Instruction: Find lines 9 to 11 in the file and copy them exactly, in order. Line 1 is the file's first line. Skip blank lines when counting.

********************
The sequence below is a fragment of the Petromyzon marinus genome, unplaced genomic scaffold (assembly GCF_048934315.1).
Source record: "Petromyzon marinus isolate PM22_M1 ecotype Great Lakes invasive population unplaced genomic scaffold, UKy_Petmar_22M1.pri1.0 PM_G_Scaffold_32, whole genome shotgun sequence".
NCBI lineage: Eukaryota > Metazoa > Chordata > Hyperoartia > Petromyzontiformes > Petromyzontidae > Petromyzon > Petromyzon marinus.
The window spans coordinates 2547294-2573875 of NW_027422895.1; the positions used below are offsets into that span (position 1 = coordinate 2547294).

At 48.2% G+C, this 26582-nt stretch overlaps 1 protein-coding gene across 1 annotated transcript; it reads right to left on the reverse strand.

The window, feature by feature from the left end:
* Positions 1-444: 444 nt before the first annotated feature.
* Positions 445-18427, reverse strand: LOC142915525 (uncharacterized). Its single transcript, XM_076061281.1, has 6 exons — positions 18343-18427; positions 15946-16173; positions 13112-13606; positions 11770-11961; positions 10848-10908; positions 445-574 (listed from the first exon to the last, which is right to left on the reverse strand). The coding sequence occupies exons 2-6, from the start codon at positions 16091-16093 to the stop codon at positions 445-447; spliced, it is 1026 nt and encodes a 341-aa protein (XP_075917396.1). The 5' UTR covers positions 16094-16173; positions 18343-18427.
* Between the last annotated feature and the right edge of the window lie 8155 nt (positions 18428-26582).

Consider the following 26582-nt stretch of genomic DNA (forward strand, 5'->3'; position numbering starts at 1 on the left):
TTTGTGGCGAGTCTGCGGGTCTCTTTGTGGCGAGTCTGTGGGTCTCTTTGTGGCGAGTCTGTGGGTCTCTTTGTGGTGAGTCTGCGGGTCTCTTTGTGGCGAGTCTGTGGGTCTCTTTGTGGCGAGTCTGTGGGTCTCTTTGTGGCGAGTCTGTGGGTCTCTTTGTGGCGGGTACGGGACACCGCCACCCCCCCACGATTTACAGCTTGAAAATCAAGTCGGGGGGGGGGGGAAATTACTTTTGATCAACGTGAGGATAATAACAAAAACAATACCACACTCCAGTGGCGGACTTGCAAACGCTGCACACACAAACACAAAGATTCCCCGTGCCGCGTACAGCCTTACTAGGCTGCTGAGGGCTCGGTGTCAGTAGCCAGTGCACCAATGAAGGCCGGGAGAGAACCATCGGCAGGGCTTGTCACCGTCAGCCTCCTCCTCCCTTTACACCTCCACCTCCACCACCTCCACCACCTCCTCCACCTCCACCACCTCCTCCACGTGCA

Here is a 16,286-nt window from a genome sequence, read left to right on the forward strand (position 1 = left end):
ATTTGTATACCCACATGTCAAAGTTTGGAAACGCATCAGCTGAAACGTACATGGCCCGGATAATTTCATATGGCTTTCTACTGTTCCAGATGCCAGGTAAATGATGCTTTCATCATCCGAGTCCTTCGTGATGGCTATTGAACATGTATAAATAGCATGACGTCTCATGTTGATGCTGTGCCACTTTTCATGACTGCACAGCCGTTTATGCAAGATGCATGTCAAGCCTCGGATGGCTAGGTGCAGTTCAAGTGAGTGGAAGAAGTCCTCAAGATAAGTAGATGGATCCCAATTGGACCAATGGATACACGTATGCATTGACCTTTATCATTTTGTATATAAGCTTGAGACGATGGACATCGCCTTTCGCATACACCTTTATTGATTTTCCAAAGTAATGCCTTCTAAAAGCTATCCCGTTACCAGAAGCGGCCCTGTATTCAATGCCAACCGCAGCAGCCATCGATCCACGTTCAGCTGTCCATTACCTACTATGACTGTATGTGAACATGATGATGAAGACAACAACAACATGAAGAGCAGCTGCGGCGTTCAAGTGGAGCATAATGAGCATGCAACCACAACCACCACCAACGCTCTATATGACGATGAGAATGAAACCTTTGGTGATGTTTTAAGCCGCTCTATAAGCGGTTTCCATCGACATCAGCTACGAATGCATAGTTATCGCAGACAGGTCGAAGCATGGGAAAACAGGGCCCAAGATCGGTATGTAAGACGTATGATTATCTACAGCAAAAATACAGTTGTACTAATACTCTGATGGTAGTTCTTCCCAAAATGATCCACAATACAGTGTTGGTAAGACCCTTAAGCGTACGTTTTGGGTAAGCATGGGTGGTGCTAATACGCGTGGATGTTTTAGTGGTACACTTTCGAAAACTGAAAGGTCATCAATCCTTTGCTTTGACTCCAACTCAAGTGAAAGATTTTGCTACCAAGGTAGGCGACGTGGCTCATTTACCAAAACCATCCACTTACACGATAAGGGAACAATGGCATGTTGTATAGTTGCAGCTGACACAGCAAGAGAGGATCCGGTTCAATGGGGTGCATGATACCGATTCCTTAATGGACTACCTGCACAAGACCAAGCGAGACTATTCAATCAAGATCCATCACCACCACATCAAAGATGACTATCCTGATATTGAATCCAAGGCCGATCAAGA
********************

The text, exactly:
* Between the last annotated feature and the right edge of the window lie 8155 nt (positions 18428-26582).

Consider the following 26582-nt stretch of genomic DNA (forward strand, 5'->3'; position numbering starts at 1 on the left):
TTTGTGGCGAGTCTGCGGGTCTCTTTGTGGCGAGTCTGTGGGTCTCTTTGTGGCGAGTCTGTGGGTCTCTTTGTGGTGAGTCTGCGGGTCTCTTTGTGGCGAGTCTGTGGGTCTCTTTGTGGCGAGTCTGTGGGTCTCTTTGTGGCGAGTCTGTGGGTCTCTTTGTGGCGGGTACGGGACACCGCCACCCCCCCACGATTTACAGCTTGAAAATCAAGTCGGGGGGGGGGGGAAATTACTTTTGATCAACGTGAGGATAATAACAAAAACAATACCACACTCCAGTGGCGGACTTGCAAACGCTGCACACACAAACACAAAGATTCCCCGTGCCGCGTACAGCCTTACTAGGCTGCTGAGGGCTCGGTGTCAGTAGCCAGTGCACCAATGAAGGCCGGGAGAGAACCATCGGCAGGGCTTGTCACCGTCAGCCTCCTCCTCCCTTTACACCTCCACCTCCACCACCTCCACCACCTCCTCCACCTCCACCACCTCCTCCACGTGCA